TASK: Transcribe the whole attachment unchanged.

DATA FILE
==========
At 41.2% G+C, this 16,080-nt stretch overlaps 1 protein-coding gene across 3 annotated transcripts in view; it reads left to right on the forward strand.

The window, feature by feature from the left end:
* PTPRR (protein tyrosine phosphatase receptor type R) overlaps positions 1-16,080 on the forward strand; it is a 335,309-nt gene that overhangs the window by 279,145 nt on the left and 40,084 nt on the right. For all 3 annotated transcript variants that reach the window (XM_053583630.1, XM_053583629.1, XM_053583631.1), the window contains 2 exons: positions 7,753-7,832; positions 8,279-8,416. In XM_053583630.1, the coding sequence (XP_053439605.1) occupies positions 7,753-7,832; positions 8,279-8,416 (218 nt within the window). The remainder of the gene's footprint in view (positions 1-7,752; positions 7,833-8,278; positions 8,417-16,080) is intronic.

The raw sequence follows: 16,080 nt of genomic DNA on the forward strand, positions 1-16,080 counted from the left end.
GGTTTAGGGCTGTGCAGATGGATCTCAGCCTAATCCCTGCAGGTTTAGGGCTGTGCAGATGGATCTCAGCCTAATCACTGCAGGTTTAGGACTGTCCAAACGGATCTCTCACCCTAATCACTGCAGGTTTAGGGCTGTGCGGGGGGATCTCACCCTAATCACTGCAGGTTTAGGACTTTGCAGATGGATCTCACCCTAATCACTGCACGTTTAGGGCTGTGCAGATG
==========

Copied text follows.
At 41.2% G+C, this 16,080-nt stretch overlaps 1 protein-coding gene across 3 annotated transcripts in view; it reads left to right on the forward strand.

The window, feature by feature from the left end:
* PTPRR (protein tyrosine phosphatase receptor type R) overlaps positions 1-16,080 on the forward strand; it is a 335,309-nt gene that overhangs the window by 279,145 nt on the left and 40,084 nt on the right. For all 3 annotated transcript variants that reach the window (XM_053583630.1, XM_053583629.1, XM_053583631.1), the window contains 2 exons: positions 7,753-7,832; positions 8,279-8,416. In XM_053583630.1, the coding sequence (XP_053439605.1) occupies positions 7,753-7,832; positions 8,279-8,416 (218 nt within the window). The remainder of the gene's footprint in view (positions 1-7,752; positions 7,833-8,278; positions 8,417-16,080) is intronic.

The raw sequence follows: 16,080 nt of genomic DNA on the forward strand, positions 1-16,080 counted from the left end.
GGTTTAGGGCTGTGCAGATGGATCTCAGCCTAATCCCTGCAGGTTTAGGGCTGTGCAGATGGATCTCAGCCTAATCACTGCAGGTTTAGGACTGTCCAAACGGATCTCTCACCCTAATCACTGCAGGTTTAGGGCTGTGCGGGGGGATCTCACCCTAATCACTGCAGGTTTAGGACTTTGCAGATGGATCTCACCCTAATCACTGCACGTTTAGGGCTGTGCAGATG